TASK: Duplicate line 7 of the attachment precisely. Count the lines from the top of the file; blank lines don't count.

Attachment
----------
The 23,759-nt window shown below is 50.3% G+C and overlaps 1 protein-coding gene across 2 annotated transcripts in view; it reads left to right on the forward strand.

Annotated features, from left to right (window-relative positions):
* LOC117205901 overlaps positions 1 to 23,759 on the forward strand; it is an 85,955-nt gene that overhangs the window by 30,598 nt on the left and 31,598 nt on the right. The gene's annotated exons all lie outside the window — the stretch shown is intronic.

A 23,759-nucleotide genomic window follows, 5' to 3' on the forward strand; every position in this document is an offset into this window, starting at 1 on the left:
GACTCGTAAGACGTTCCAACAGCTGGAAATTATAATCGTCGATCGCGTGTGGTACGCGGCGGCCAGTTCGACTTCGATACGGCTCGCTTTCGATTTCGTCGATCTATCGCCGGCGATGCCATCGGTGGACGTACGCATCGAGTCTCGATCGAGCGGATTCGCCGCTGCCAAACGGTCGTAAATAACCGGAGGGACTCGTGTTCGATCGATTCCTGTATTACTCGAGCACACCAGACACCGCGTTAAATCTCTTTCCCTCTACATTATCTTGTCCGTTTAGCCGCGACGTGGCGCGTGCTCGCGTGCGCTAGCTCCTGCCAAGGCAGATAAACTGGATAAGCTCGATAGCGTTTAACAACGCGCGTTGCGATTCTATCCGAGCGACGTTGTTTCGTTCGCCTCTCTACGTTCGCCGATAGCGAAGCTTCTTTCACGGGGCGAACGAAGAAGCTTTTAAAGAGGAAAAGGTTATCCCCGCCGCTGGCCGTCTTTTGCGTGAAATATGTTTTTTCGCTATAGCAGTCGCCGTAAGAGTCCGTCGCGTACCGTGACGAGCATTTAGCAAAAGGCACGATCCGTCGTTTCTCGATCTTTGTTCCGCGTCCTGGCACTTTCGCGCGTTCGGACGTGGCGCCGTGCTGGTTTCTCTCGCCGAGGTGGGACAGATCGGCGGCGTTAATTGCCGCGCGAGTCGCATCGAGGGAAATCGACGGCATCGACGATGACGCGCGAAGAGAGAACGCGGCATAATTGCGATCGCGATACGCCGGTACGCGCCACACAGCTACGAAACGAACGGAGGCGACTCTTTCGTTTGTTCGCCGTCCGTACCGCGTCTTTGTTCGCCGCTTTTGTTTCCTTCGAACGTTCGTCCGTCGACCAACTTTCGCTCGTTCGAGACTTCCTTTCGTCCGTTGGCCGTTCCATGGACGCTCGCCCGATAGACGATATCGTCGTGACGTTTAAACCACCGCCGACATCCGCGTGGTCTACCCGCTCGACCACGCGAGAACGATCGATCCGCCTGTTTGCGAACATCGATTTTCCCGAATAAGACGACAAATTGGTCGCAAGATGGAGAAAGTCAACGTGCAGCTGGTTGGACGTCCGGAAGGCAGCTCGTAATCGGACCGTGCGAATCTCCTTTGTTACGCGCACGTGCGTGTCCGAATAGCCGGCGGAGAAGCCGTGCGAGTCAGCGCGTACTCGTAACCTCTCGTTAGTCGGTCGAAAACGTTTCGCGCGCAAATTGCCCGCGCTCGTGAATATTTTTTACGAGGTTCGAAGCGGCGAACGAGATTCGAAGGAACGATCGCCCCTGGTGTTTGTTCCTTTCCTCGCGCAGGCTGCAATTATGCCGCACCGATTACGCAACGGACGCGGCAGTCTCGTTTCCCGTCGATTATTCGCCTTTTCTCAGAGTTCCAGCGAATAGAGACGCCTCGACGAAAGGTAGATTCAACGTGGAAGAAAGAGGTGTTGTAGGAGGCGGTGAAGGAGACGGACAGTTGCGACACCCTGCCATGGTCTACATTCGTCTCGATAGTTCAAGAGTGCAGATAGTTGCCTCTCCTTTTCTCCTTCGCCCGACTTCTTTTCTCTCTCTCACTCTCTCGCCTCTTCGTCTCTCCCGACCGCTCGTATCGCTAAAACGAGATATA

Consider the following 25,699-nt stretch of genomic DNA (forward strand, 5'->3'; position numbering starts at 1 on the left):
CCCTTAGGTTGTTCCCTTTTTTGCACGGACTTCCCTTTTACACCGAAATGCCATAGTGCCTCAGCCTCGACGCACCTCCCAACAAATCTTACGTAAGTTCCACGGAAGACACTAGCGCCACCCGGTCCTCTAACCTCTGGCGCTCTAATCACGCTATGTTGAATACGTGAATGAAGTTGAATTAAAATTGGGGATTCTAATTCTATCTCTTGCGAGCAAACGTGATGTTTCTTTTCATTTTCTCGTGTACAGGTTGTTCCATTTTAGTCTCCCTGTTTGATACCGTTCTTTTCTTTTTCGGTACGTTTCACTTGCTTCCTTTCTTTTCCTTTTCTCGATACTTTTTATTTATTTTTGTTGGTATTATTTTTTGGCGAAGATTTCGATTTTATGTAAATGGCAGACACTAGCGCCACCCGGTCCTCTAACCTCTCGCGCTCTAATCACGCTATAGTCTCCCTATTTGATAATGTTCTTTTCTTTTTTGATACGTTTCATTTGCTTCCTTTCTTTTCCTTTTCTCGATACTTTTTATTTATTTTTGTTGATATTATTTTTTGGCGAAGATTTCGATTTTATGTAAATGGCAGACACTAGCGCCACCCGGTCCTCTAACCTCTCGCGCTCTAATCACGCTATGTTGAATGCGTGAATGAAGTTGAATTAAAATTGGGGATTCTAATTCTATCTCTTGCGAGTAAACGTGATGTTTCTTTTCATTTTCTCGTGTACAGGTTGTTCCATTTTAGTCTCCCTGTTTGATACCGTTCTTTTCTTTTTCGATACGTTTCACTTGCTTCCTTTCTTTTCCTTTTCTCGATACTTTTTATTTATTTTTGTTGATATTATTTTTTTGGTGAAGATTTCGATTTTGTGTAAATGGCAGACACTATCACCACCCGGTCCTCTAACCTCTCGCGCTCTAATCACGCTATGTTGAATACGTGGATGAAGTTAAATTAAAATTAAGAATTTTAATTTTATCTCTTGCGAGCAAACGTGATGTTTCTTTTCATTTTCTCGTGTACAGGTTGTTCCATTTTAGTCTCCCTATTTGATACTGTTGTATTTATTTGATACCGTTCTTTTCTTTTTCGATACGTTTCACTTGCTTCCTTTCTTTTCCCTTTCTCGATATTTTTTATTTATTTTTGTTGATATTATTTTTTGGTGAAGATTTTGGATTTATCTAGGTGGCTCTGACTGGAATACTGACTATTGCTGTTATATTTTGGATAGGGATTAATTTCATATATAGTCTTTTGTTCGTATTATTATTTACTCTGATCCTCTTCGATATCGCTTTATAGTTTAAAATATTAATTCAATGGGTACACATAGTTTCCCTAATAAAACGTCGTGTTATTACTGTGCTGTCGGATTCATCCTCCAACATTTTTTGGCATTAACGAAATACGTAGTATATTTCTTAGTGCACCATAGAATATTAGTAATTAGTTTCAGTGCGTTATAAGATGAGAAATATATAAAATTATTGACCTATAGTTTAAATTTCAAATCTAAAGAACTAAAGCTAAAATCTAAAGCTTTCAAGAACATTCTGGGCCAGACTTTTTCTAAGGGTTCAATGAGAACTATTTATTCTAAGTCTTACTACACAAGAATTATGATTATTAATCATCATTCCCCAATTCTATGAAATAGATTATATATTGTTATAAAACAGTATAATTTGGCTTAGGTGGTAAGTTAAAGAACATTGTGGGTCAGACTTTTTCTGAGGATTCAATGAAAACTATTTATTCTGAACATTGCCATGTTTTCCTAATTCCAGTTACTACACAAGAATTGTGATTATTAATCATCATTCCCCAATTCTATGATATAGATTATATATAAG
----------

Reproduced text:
CCCTTAGGTTGTTCCCTTTTTTGCACGGACTTCCCTTTTACACCGAAATGCCATAGTGCCTCAGCCTCGACGCACCTCCCAACAAATCTTACGTAAGTTCCACGGAAGACACTAGCGCCACCCGGTCCTCTAACCTCTGGCGCTCTAATCACGCTATGTTGAATACGTGAATGAAGTTGAATTAAAATTGGGGATTCTAATTCTATCTCTTGCGAGCAAACGTGATGTTTCTTTTCATTTTCTCGTGTACAGGTTGTTCCATTTTAGTCTCCCTGTTTGATACCGTTCTTTTCTTTTTCGGTACGTTTCACTTGCTTCCTTTCTTTTCCTTTTCTCGATACTTTTTATTTATTTTTGTTGGTATTATTTTTTGGCGAAGATTTCGATTTTATGTAAATGGCAGACACTAGCGCCACCCGGTCCTCTAACCTCTCGCGCTCTAATCACGCTATAGTCTCCCTATTTGATAATGTTCTTTTCTTTTTTGATACGTTTCATTTGCTTCCTTTCTTTTCCTTTTCTCGATACTTTTTATTTATTTTTGTTGATATTATTTTTTGGCGAAGATTTCGATTTTATGTAAATGGCAGACACTAGCGCCACCCGGTCCTCTAACCTCTCGCGCTCTAATCACGCTATGTTGAATGCGTGAATGAAGTTGAATTAAAATTGGGGATTCTAATTCTATCTCTTGCGAGTAAACGTGATGTTTCTTTTCATTTTCTCGTGTACAGGTTGTTCCATTTTAGTCTCCCTGTTTGATACCGTTCTTTTCTTTTTCGATACGTTTCACTTGCTTCCTTTCTTTTCCTTTTCTCGATACTTTTTATTTATTTTTGTTGATATTATTTTTTTGGTGAAGATTTCGATTTTGTGTAAATGGCAGACACTATCACCACCCGGTCCTCTAACCTCTCGCGCTCTAATCACGCTATGTTGAATACGTGGATGAAGTTAAATTAAAATTAAGAATTTTAATTTTATCTCTTGCGAGCAAACGTGATGTTTCTTTTCATTTTCTCGTGTACAGGTTGTTCCATTTTAGTCTCCCTATTTGATACTGTTGTATTTATTTGATACCGTTCTTTTCTTTTTCGATACGTTTCACTTGCTTCCTTTCTTTTCCCTTTCTCGATATTTTTTATTTATTTTTGTTGATATTATTTTTTGGTGAAGATTTTGGATTTATCTAGGTGGCTCTGACTGGAATACTGACTATTGCTGTTATATTTTGGATAGGGATTAATTTCATATATAGTCTTTTGTTCGTATTATTATTTACTCTGATCCTCTTCGATATCGCTTTATAGTTTAAAATATTAATTCAATGGGTACACATAGTTTCCCTAATAAAACGTCGTGTTATTACTGTGCTGTCGGATTCATCCTCCAACATTTTTTGGCATTAACGAAATACGTAGTATATTTCTTAGTGCACCATAGAATATTAGTAATTAGTTTCAGTGCGTTATAAGATGAGAAATATATAAAATTATTGACCTATAGTTTAAATTTCAAATCTAAAGAACTAAAGCTAAAATCTAAAGCTTTCAAGAACATTCTGGGCCAGACTTTTTCTAAGGGTTCAATGAGAACTATTTATTCTAAGTCTTACTACACAAGAATTATGATTATTAATCATCATTCCCCAATTCTATGAAATAGATTATATATTGTTATAAAACAGTATAATTTGGCTTAGGTGGTAAGTTAAAGAACATTGTGGGTCAGACTTTTTCTGAGGATTCAATGAAAACTATTTATTCTGAACATTGCCATGTTTTCCTAATTCCAGTTACTACACAAGAATTGTGATTATTAATCATCATTCCCCAATTCTATGATATAGATTATATATAAG